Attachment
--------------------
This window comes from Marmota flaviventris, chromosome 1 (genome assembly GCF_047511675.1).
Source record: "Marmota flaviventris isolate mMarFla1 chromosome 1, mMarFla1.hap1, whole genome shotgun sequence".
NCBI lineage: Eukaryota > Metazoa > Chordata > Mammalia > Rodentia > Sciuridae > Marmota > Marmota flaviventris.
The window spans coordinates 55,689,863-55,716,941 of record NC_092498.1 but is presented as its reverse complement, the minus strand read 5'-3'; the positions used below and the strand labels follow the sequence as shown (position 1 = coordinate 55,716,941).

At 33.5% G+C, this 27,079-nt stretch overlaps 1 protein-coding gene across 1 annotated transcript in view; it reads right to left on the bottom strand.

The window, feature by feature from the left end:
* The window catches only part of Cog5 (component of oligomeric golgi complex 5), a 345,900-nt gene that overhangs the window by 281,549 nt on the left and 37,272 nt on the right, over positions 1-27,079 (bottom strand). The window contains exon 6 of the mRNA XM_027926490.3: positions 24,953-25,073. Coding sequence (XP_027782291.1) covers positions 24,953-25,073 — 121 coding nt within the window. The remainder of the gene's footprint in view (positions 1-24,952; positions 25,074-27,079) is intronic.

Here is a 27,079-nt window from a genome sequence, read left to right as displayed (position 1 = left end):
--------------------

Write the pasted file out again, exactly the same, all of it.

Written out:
This window comes from Marmota flaviventris, chromosome 1 (genome assembly GCF_047511675.1).
Source record: "Marmota flaviventris isolate mMarFla1 chromosome 1, mMarFla1.hap1, whole genome shotgun sequence".
NCBI lineage: Eukaryota > Metazoa > Chordata > Mammalia > Rodentia > Sciuridae > Marmota > Marmota flaviventris.
The window spans coordinates 55,689,863-55,716,941 of record NC_092498.1 but is presented as its reverse complement, the minus strand read 5'-3'; the positions used below and the strand labels follow the sequence as shown (position 1 = coordinate 55,716,941).

At 33.5% G+C, this 27,079-nt stretch overlaps 1 protein-coding gene across 1 annotated transcript in view; it reads right to left on the bottom strand.

The window, feature by feature from the left end:
* The window catches only part of Cog5 (component of oligomeric golgi complex 5), a 345,900-nt gene that overhangs the window by 281,549 nt on the left and 37,272 nt on the right, over positions 1-27,079 (bottom strand). The window contains exon 6 of the mRNA XM_027926490.3: positions 24,953-25,073. Coding sequence (XP_027782291.1) covers positions 24,953-25,073 — 121 coding nt within the window. The remainder of the gene's footprint in view (positions 1-24,952; positions 25,074-27,079) is intronic.

Here is a 27,079-nt window from a genome sequence, read left to right as displayed (position 1 = left end):